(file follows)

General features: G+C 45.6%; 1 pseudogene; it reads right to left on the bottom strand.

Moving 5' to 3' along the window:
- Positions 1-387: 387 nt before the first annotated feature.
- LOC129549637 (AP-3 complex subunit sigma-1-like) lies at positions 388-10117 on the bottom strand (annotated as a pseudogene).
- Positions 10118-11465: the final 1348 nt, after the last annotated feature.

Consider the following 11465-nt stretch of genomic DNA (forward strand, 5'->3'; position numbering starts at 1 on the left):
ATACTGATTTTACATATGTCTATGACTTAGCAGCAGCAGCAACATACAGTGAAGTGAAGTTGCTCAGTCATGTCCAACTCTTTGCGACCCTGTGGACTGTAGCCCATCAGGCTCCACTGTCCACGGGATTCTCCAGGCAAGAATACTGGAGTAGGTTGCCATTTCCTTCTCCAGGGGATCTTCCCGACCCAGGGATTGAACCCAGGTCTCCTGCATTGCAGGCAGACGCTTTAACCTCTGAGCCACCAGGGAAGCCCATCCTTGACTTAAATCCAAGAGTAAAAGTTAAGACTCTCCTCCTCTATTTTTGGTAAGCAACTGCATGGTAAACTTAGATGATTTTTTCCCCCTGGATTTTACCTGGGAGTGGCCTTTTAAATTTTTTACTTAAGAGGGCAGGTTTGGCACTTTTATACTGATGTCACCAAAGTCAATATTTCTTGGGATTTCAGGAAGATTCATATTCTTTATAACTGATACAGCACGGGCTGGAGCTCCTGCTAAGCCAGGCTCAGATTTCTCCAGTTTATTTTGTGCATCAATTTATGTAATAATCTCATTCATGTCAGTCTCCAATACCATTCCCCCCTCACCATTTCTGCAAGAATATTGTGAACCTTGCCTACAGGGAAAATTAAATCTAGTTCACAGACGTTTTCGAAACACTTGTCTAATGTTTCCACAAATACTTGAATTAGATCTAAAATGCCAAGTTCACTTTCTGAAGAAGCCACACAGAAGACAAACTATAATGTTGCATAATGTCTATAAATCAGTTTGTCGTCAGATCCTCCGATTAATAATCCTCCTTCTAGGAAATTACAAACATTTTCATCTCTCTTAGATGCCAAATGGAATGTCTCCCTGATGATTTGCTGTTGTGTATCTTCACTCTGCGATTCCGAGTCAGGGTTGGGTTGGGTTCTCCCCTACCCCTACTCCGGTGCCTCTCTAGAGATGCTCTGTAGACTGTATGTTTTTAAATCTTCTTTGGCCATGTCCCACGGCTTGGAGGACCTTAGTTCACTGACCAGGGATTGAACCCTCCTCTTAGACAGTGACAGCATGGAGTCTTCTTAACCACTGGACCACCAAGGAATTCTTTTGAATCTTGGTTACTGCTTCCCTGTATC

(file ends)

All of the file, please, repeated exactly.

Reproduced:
General features: G+C 45.6%; 1 pseudogene; it reads right to left on the bottom strand.

Moving 5' to 3' along the window:
- Positions 1-387: 387 nt before the first annotated feature.
- LOC129549637 (AP-3 complex subunit sigma-1-like) lies at positions 388-10117 on the bottom strand (annotated as a pseudogene).
- Positions 10118-11465: the final 1348 nt, after the last annotated feature.

Consider the following 11465-nt stretch of genomic DNA (forward strand, 5'->3'; position numbering starts at 1 on the left):
ATACTGATTTTACATATGTCTATGACTTAGCAGCAGCAGCAACATACAGTGAAGTGAAGTTGCTCAGTCATGTCCAACTCTTTGCGACCCTGTGGACTGTAGCCCATCAGGCTCCACTGTCCACGGGATTCTCCAGGCAAGAATACTGGAGTAGGTTGCCATTTCCTTCTCCAGGGGATCTTCCCGACCCAGGGATTGAACCCAGGTCTCCTGCATTGCAGGCAGACGCTTTAACCTCTGAGCCACCAGGGAAGCCCATCCTTGACTTAAATCCAAGAGTAAAAGTTAAGACTCTCCTCCTCTATTTTTGGTAAGCAACTGCATGGTAAACTTAGATGATTTTTTCCCCCTGGATTTTACCTGGGAGTGGCCTTTTAAATTTTTTACTTAAGAGGGCAGGTTTGGCACTTTTATACTGATGTCACCAAAGTCAATATTTCTTGGGATTTCAGGAAGATTCATATTCTTTATAACTGATACAGCACGGGCTGGAGCTCCTGCTAAGCCAGGCTCAGATTTCTCCAGTTTATTTTGTGCATCAATTTATGTAATAATCTCATTCATGTCAGTCTCCAATACCATTCCCCCCTCACCATTTCTGCAAGAATATTGTGAACCTTGCCTACAGGGAAAATTAAATCTAGTTCACAGACGTTTTCGAAACACTTGTCTAATGTTTCCACAAATACTTGAATTAGATCTAAAATGCCAAGTTCACTTTCTGAAGAAGCCACACAGAAGACAAACTATAATGTTGCATAATGTCTATAAATCAGTTTGTCGTCAGATCCTCCGATTAATAATCCTCCTTCTAGGAAATTACAAACATTTTCATCTCTCTTAGATGCCAAATGGAATGTCTCCCTGATGATTTGCTGTTGTGTATCTTCACTCTGCGATTCCGAGTCAGGGTTGGGTTGGGTTCTCCCCTACCCCTACTCCGGTGCCTCTCTAGAGATGCTCTGTAGACTGTATGTTTTTAAATCTTCTTTGGCCATGTCCCACGGCTTGGAGGACCTTAGTTCACTGACCAGGGATTGAACCCTCCTCTTAGACAGTGACAGCATGGAGTCTTCTTAACCACTGGACCACCAAGGAATTCTTTTGAATCTTGGTTACTGCTTCCCTGTATC